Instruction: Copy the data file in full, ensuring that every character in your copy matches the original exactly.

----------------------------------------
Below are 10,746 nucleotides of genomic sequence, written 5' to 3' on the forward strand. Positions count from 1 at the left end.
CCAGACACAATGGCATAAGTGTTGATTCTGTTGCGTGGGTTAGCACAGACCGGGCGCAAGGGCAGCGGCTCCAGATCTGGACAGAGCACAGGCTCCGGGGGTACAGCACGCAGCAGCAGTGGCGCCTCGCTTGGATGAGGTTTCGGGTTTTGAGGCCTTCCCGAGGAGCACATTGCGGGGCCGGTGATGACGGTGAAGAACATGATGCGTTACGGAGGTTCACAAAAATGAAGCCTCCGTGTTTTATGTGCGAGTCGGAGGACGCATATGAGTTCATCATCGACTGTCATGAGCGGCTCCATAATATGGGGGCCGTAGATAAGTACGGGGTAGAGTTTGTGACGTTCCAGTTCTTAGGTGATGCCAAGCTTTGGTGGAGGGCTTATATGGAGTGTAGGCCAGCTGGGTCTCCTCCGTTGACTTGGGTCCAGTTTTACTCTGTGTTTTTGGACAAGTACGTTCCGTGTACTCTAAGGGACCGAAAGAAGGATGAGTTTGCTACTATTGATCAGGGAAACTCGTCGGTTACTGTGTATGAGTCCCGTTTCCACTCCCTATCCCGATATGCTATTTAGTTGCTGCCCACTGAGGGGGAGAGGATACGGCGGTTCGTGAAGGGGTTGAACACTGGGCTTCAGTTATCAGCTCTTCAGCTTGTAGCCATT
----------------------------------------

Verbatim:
Below are 10,746 nucleotides of genomic sequence, written 5' to 3' on the forward strand. Positions count from 1 at the left end.
CCAGACACAATGGCATAAGTGTTGATTCTGTTGCGTGGGTTAGCACAGACCGGGCGCAAGGGCAGCGGCTCCAGATCTGGACAGAGCACAGGCTCCGGGGGTACAGCACGCAGCAGCAGTGGCGCCTCGCTTGGATGAGGTTTCGGGTTTTGAGGCCTTCCCGAGGAGCACATTGCGGGGCCGGTGATGACGGTGAAGAACATGATGCGTTACGGAGGTTCACAAAAATGAAGCCTCCGTGTTTTATGTGCGAGTCGGAGGACGCATATGAGTTCATCATCGACTGTCATGAGCGGCTCCATAATATGGGGGCCGTAGATAAGTACGGGGTAGAGTTTGTGACGTTCCAGTTCTTAGGTGATGCCAAGCTTTGGTGGAGGGCTTATATGGAGTGTAGGCCAGCTGGGTCTCCTCCGTTGACTTGGGTCCAGTTTTACTCTGTGTTTTTGGACAAGTACGTTCCGTGTACTCTAAGGGACCGAAAGAAGGATGAGTTTGCTACTATTGATCAGGGAAACTCGTCGGTTACTGTGTATGAGTCCCGTTTCCACTCCCTATCCCGATATGCTATTTAGTTGCTGCCCACTGAGGGGGAGAGGATACGGCGGTTCGTGAAGGGGTTGAACACTGGGCTTCAGTTATCAGCTCTTCAGCTTGTAGCCATT